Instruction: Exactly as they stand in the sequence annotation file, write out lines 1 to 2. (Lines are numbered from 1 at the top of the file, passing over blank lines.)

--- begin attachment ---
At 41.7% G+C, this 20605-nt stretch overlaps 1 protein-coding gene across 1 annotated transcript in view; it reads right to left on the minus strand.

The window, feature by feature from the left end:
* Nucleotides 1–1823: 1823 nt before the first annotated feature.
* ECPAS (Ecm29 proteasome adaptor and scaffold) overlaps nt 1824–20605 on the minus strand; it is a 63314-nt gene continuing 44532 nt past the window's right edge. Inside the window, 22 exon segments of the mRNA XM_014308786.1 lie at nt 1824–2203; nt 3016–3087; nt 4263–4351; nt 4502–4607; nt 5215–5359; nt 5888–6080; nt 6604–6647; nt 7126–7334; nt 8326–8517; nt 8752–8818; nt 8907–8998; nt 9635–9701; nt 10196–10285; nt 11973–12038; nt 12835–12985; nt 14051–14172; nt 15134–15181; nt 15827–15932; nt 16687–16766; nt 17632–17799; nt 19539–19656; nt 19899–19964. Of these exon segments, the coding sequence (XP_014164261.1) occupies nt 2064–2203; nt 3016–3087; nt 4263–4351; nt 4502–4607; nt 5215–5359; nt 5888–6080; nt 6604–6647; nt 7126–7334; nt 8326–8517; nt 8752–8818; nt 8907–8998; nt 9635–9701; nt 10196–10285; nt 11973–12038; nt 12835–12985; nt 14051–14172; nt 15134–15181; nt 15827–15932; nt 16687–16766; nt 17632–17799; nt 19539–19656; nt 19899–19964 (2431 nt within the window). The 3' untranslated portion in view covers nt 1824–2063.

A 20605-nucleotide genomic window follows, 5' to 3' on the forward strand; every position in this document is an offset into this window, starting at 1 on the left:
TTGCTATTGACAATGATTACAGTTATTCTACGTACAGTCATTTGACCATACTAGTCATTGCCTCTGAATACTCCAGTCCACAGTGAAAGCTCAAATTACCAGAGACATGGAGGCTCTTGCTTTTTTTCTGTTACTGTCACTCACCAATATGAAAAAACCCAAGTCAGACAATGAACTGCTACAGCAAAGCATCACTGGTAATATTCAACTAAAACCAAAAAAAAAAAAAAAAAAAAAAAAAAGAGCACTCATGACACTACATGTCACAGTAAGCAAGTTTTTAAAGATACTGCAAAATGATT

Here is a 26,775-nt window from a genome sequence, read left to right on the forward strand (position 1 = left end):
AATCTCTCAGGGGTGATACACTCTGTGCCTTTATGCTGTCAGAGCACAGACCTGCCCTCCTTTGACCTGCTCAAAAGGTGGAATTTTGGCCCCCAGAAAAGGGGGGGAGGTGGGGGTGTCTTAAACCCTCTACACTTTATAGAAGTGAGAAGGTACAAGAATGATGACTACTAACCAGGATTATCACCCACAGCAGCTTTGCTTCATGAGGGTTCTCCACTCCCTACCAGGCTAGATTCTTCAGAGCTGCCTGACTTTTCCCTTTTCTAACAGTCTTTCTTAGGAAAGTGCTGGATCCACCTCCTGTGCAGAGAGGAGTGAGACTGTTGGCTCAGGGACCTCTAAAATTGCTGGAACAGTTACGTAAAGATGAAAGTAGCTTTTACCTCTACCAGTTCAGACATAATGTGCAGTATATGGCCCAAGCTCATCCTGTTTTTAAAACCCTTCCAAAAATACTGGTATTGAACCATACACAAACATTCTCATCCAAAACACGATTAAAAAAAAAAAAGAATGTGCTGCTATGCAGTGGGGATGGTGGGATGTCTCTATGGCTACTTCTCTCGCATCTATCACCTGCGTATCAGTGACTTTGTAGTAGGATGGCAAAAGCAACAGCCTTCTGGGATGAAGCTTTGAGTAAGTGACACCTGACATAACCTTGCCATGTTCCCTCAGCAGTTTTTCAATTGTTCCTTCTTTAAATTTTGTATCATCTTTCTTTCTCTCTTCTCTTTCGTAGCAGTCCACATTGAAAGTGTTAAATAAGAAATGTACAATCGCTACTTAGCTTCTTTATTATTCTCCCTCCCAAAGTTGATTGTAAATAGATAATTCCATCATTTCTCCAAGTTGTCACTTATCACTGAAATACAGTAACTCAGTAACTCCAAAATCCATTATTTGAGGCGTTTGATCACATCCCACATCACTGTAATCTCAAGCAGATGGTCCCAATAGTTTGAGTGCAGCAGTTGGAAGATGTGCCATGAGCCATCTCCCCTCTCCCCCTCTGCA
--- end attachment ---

At 41.7% G+C, this 20605-nt stretch overlaps 1 protein-coding gene across 1 annotated transcript in view; it reads right to left on the minus strand.

The window, feature by feature from the left end: